The initial pilot is underway. Whether additional security or infrastructure is required would probably depend on if, and how, the pilot is expanded.
And this would help with some of those who are unbanked being able to access benefits like the expanded Child Tax Credit
The current pilot makes it easier to cash checks, which is a very important and under-recognized service. Most people who receive their income through paychecks have access to a banking account but there are close to 60 million Americans who are either unbanked—meaning they don’t have a traditional bank account—or underbanked, meaning they have access to some mainstream banking services, but they still rely on other non-traditional, and often predatory, banking services. And many people who do not have a checking account and do not have an opportunity to cash their paychecks in a reliable way often face excessive fees and other inconveniences just to be able to access their basic income.
What about interest in this idea in Congress?
There has been some legislation proposed around postal banking. Sens. (Kirsten) Gillibrand (D-N.Y.), and Bernie Sanders (I-VT), and Reps. Alexandria Ocasio-Cortez (D-NY), Bill Pascrell (D-NJ), and Marcy Kaptur (D-OH) have been leading the charge on this and has some pending legislative language surrounding postal banking.
How do people hear about this service?
The postal service put out information about this and there’s also been a fair amount of media attention about it as well.
Is there anything you’d like to add Nicole?
I think it might be helpful to expand a little bit more on the dynamics of why communities of color tend to be underbanked and the degree to which there are banking deserts in many majority Black communities which postal banking helps to address. We know that there are many Black and rural communities that lack access to local bank branches in their communities. The closures of local bank branches have been occurring for a significant period of time but increasing rapidly over the past decade and many communities of color are the first and worst hit. We also know that majority Black communities specifically have lost more bank branches than any other community, even lower-income non-majority Black communities.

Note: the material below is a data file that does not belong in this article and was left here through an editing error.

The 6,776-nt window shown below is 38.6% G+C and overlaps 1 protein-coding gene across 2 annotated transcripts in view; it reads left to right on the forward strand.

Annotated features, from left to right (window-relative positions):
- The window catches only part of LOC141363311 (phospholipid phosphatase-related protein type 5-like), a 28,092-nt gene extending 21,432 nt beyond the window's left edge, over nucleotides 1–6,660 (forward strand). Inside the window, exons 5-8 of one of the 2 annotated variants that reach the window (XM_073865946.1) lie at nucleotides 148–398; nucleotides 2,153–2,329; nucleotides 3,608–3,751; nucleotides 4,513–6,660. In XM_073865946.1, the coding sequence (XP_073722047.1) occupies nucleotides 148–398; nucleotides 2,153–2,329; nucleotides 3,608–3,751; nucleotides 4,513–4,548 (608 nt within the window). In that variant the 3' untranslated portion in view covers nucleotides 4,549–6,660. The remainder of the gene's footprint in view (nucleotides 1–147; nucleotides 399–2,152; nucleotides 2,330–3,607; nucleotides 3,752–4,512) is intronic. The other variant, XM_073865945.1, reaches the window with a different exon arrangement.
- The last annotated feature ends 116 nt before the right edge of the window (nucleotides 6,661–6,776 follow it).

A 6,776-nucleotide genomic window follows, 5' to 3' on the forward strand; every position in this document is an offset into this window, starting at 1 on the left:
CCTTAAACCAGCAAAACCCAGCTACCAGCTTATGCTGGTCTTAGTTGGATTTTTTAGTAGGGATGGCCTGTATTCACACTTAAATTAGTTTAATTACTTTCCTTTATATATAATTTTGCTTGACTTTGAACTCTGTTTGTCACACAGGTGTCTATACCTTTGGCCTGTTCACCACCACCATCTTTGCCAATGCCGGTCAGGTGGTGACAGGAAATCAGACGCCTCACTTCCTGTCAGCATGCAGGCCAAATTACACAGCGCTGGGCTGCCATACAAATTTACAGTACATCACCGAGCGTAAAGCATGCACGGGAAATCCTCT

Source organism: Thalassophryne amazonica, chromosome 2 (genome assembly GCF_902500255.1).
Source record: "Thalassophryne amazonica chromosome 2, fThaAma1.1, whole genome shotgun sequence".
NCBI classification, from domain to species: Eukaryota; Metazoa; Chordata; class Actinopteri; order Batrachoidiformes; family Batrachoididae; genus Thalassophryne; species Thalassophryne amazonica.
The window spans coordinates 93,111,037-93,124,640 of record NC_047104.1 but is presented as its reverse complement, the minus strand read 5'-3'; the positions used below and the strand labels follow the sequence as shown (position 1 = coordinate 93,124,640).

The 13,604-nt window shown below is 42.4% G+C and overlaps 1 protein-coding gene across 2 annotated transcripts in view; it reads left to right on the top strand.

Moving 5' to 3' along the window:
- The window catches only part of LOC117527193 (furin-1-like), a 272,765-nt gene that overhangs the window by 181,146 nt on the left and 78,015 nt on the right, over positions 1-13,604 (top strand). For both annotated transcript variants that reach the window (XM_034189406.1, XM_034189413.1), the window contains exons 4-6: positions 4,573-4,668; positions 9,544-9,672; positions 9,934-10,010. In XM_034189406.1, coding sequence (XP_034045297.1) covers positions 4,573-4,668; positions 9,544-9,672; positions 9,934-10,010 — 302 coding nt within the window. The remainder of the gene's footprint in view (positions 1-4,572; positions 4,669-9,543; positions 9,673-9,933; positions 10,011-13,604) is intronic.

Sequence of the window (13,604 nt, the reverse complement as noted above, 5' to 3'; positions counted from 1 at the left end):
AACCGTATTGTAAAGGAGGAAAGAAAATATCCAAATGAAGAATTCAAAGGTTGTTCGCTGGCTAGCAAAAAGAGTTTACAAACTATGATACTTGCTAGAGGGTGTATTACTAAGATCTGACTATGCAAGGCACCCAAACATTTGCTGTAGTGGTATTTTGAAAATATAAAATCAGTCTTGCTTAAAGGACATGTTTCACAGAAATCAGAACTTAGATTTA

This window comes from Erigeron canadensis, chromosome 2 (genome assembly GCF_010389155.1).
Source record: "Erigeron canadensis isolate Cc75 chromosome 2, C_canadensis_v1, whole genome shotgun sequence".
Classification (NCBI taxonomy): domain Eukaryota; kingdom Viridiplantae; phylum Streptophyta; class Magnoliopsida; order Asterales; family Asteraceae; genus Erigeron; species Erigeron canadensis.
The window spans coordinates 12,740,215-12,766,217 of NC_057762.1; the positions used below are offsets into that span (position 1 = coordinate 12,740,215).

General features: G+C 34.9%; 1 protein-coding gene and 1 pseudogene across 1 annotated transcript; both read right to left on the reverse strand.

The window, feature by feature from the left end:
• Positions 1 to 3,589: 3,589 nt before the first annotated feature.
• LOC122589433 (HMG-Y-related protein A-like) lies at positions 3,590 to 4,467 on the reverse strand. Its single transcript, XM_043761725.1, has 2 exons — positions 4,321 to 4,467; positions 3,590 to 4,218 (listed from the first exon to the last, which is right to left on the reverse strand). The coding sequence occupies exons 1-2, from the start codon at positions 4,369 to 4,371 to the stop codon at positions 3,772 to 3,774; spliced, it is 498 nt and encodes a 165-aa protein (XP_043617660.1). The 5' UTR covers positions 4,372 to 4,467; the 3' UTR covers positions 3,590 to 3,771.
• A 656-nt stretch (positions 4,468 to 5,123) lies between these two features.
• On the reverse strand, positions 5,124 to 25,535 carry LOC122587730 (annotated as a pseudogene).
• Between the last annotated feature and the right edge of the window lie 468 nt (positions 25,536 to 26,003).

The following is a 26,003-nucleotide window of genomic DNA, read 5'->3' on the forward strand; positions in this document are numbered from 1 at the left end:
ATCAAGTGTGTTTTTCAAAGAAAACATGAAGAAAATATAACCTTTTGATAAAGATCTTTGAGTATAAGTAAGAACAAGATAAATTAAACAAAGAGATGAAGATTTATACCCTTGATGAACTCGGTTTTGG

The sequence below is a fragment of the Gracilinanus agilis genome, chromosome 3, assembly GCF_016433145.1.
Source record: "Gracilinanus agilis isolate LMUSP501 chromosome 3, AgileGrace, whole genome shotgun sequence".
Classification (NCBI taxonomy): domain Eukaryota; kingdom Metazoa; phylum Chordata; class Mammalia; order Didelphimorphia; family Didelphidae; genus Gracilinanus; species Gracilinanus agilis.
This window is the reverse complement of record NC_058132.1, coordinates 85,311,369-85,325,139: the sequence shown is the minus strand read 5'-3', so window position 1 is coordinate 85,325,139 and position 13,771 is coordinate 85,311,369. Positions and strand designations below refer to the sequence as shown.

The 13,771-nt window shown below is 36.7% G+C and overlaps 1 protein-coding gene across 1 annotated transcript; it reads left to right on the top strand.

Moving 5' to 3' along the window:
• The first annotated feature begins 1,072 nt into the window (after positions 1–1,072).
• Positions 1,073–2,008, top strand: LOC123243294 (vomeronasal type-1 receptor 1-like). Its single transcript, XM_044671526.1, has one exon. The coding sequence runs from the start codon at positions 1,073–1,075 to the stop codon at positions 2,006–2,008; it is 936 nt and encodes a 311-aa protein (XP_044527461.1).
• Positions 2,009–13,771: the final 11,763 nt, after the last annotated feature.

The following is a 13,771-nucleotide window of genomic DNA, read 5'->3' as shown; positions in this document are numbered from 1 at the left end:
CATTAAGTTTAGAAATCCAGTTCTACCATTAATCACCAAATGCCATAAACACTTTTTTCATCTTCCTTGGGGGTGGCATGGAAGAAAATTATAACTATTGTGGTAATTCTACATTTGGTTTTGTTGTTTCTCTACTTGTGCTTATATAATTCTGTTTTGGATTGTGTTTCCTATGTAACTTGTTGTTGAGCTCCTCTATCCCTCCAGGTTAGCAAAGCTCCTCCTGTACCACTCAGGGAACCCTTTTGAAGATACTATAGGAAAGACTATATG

Another point which I think is very important to consider is, what is the alternative without postal banking? Currently that’s high cost and low value fringe, financial institutions—predatory lenders, payday lenders check cashing lenders—which often take advantage of individuals who for a variety of reasons may not be able to access traditional banking and then are spending significant amounts of their income, approximately 10% of their annual income, on fees just to be able to access their paychecks. This means that those who can least afford it are spending a significant amount of their overall income on fees rather than other essential things like rent, food, medication.
And would the idea be that at least eventually the full suite of banking services would be offered through a post office?
That is the hope, that postal banking would expand to include many additional services. This is a limited pilot, both in services provided and locations, but earlier in American history, there was a much more robust postal banking system that provided many additional services. The goal would be to continue to expand the pilot and provide an array of financial services for communities who are in need of banking services that are accessible, equitable, and transparent.